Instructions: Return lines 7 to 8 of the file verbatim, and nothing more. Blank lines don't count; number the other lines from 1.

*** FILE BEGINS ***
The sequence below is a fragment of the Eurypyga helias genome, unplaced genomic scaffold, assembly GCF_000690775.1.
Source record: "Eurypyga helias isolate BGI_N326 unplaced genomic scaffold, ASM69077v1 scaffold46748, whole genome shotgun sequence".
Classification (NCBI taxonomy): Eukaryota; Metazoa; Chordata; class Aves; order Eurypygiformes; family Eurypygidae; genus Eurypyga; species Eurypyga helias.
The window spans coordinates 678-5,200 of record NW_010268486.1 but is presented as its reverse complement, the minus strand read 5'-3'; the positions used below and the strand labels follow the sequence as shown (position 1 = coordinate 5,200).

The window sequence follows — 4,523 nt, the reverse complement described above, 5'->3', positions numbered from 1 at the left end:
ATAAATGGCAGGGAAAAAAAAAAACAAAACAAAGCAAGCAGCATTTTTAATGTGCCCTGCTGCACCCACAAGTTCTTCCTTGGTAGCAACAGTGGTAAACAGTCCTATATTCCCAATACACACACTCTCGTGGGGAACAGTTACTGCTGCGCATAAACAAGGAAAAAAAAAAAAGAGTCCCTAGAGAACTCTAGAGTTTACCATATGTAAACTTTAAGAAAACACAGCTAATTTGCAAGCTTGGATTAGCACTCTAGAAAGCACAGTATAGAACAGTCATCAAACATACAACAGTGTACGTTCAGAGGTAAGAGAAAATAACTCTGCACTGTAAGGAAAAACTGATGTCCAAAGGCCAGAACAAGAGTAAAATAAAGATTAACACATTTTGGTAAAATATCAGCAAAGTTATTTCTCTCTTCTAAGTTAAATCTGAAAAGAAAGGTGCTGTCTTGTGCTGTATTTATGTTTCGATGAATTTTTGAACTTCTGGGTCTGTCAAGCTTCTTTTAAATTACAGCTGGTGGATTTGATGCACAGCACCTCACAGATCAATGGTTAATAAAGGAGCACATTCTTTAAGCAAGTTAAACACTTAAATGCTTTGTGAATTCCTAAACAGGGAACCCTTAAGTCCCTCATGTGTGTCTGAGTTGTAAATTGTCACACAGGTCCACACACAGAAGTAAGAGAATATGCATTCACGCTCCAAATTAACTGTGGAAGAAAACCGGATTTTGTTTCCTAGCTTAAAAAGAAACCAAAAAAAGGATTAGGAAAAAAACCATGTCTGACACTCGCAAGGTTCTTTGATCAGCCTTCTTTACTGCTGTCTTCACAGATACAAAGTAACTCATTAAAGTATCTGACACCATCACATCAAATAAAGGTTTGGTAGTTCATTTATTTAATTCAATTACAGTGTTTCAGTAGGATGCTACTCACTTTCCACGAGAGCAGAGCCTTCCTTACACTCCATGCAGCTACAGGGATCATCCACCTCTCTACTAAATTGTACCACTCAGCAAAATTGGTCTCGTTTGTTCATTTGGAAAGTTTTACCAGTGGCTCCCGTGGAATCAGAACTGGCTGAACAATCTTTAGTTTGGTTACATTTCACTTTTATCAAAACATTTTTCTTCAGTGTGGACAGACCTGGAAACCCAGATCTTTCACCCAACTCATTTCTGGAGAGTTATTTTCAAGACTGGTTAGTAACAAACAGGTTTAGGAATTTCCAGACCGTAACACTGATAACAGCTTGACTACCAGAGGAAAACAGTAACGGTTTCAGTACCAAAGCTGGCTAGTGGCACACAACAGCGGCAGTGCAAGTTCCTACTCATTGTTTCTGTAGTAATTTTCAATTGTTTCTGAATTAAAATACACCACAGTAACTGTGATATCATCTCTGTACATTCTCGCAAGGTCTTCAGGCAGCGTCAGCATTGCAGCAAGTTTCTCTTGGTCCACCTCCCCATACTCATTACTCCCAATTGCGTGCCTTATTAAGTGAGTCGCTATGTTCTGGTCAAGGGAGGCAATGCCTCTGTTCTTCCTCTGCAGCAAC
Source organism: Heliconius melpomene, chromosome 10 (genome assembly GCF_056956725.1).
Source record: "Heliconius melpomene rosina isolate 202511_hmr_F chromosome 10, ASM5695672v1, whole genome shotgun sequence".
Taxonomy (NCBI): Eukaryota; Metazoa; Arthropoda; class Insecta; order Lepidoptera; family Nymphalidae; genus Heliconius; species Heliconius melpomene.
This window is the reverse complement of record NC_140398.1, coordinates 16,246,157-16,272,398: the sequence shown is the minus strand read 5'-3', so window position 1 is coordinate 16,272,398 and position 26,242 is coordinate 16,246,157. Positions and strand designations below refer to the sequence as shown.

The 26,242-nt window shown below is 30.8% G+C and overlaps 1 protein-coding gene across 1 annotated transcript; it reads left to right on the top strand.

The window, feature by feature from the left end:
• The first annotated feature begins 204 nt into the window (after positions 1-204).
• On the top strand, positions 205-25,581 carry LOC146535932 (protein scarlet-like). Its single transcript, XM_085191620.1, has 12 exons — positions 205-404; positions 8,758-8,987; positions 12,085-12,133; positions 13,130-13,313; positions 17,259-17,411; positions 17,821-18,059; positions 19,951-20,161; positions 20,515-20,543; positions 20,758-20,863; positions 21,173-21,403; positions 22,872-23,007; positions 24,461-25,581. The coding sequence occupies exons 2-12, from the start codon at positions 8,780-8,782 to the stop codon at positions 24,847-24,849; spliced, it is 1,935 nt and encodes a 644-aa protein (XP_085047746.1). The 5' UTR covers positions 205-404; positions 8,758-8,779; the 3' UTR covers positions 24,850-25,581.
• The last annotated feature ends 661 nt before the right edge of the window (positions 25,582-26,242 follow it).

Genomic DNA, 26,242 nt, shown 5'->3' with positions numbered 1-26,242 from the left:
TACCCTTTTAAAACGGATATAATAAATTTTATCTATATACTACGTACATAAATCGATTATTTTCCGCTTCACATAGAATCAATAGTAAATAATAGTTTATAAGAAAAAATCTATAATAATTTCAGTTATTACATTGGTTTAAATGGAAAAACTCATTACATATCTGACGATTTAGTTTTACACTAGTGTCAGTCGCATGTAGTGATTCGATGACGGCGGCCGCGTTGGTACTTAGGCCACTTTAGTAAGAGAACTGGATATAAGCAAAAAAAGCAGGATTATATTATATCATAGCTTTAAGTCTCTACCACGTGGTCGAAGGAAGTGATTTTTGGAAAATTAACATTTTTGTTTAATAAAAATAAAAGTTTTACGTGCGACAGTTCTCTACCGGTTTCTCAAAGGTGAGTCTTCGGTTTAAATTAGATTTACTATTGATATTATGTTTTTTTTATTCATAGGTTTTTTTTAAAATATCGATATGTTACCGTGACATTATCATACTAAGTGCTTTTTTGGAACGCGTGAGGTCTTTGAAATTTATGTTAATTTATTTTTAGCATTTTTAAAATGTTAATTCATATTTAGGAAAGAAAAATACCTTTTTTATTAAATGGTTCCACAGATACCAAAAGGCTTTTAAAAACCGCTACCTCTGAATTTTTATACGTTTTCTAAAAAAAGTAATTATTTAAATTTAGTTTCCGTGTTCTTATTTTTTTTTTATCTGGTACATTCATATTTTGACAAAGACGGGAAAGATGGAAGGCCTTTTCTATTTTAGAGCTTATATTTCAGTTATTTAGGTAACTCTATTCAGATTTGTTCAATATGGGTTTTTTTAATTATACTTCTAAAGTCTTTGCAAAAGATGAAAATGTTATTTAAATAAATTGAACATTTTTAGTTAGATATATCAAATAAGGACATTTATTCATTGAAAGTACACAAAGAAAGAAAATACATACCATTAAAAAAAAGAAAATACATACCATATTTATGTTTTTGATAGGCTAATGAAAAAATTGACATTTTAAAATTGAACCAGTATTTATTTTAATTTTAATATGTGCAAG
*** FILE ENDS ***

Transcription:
Source organism: Heliconius melpomene, chromosome 10 (genome assembly GCF_056956725.1).
Source record: "Heliconius melpomene rosina isolate 202511_hmr_F chromosome 10, ASM5695672v1, whole genome shotgun sequence".